SACRAMENTO, Calif. – Factors such as advanced age and greater aerobic capacity increase the likelihood that exercise will work as a treatment for depression in elderly patients, a recent study published online in the Journal of the American Geriatrics Society has shown.
The research expands the Safety and Efficacy of Exercise for Depression in Seniors (SEEDS) study, which found that exercise together with the antidepressant medication sertraline was significantly more effective in reducing depression symptoms than sertraline alone. The combined treatment approach, however, worked well for some but not all study participants.
“There isn’t a lot of information available to help clinicians decide who should receive exercise therapy and who is less likely to benefit from it,” said senior author Klea Bertakis, professor of family and community medicine at UC Davis. “We wanted to better understand the modifiers of exercise therapy for depression.”
The risk of depression, along with its accompanying risks of physical disease and suicide, increases with age. It is thought to affect more than two million Americans over 65. That estimate, however, could be low, since depression is often overlooked or incorrectly considered a normal part of growing older.
Primary care has become a critically important setting for reducing the rates of undiagnosed and undertreated depression among the elderly, Bertakis said.
“We are the sole health care contacts for more than 50 percent of older patients with mental illness,” Bertakis said. “With remission rates of just 28 to 44 percent, even with first-line antidepressants, there is a huge need for find alternative treatments for depression for this population.”
SEEDS involved about 120 study participants between the ages of 65 and 85. All were sedentary, diagnosed with clinical depression and patients of primary care clinics in Italy. Primary care and mental health care are linked services in Italy, making it an ideal location for the study.
One group received sertraline, a selective serotonin reuptake inhibitor thought to work by balancing brain chemistry. Another group received sertraline plus low-intensity exercise such as mat work. A third group received sertraline plus high-intensity exercise using exercise bicycles. Participants who received the combined treatment achieved depression remission more frequently and earlier than those who just received sertraline.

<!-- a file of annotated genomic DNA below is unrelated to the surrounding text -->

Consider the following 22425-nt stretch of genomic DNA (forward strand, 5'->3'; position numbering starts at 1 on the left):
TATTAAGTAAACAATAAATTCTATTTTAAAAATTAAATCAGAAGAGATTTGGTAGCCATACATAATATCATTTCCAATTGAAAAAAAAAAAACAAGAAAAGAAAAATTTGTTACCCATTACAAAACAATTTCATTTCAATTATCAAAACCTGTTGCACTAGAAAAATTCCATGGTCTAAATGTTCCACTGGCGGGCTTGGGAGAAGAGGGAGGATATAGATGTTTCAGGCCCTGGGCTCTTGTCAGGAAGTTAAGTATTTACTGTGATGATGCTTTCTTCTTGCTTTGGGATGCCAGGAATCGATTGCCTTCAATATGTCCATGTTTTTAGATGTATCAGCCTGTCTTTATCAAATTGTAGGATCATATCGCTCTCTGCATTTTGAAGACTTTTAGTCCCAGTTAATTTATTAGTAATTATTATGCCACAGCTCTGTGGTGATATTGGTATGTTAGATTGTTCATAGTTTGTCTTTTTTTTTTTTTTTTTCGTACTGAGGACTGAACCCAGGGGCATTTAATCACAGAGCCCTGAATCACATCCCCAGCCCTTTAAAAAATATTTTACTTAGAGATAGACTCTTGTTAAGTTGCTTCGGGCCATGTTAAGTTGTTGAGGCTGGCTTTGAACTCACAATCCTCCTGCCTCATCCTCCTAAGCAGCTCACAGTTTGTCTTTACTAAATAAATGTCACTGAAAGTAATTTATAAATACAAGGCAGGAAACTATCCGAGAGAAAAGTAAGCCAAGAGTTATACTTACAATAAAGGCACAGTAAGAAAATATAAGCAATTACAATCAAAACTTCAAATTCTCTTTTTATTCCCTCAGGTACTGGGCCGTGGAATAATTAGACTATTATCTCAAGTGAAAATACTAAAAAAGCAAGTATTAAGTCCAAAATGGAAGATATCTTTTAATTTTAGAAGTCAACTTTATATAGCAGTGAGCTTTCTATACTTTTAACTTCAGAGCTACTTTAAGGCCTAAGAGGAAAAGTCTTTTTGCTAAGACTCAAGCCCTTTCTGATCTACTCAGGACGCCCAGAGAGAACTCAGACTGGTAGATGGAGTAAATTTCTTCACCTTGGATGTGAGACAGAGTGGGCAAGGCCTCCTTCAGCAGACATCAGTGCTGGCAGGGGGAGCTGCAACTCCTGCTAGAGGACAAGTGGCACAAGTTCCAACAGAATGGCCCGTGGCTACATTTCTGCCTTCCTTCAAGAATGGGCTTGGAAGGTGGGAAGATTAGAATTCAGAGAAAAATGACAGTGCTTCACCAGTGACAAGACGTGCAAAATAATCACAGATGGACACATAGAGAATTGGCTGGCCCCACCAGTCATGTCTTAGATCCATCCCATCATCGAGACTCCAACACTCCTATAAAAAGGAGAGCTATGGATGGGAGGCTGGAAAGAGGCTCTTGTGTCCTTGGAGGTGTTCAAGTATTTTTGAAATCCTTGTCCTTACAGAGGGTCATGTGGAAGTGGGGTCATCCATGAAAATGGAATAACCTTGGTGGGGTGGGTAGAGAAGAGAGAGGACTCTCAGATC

For the current study, all three SEEDS groups were evaluated for depression symptoms as well as sociodemographic, physical and medical, psychiatric and cognitive factors. The results showed that the exercise interventions were especially effective for those who were aged 75 or older, who were taking three or more daily medications, who had higher aerobic capacity before beginning the intervention or who had fewer symptoms of anxiety.
One of the most interesting outcomes was that exercise was more effective at reducing depression for patients with psychomotor impairments, a common outcome of depression that reduces mobility, speech and executive function. Studies have shown that antidepressant medications like sertraline tend to be less effective in patients with psychomotor impairments.
“It’s possible that exercise on its own benefited this group more or that it changed brain chemistry in ways that helped make sertraline more effective,” Bertakis said. “There needs to be more research to tease out the benefits of exercise for this group, because psychomotor impairments can be some of the most disabling features of depression.”
The study overall proves that the elderly are not a homogenous population when it comes to depression treatment.
“We need to continue to find new options for older patients with depression and overcome the ‘one size fits all’ treatment approach,” Bertakis said.
The research team is currently studying alternative treatments to sertraline for depressed elderly patients with anxiety, including breathing and postural exercises.
Bertakis’ primary collaborator was lead author Stamatula Zanetidou from the Consultation Liaison Psychiatry Service in Bologna. Their co-authors were Martino Belvederi Murri, Marco Menchetti, Giulio Toni, Fabrizio Asioli, Luigi Bagnoli, Donato Zocchi, Matteo Siena, Barbara Assirelli, Claudia Luciano, Mattia Masotti, Carlo Specia, Monica Magagnoli, Mirco Neri and Mario Amore.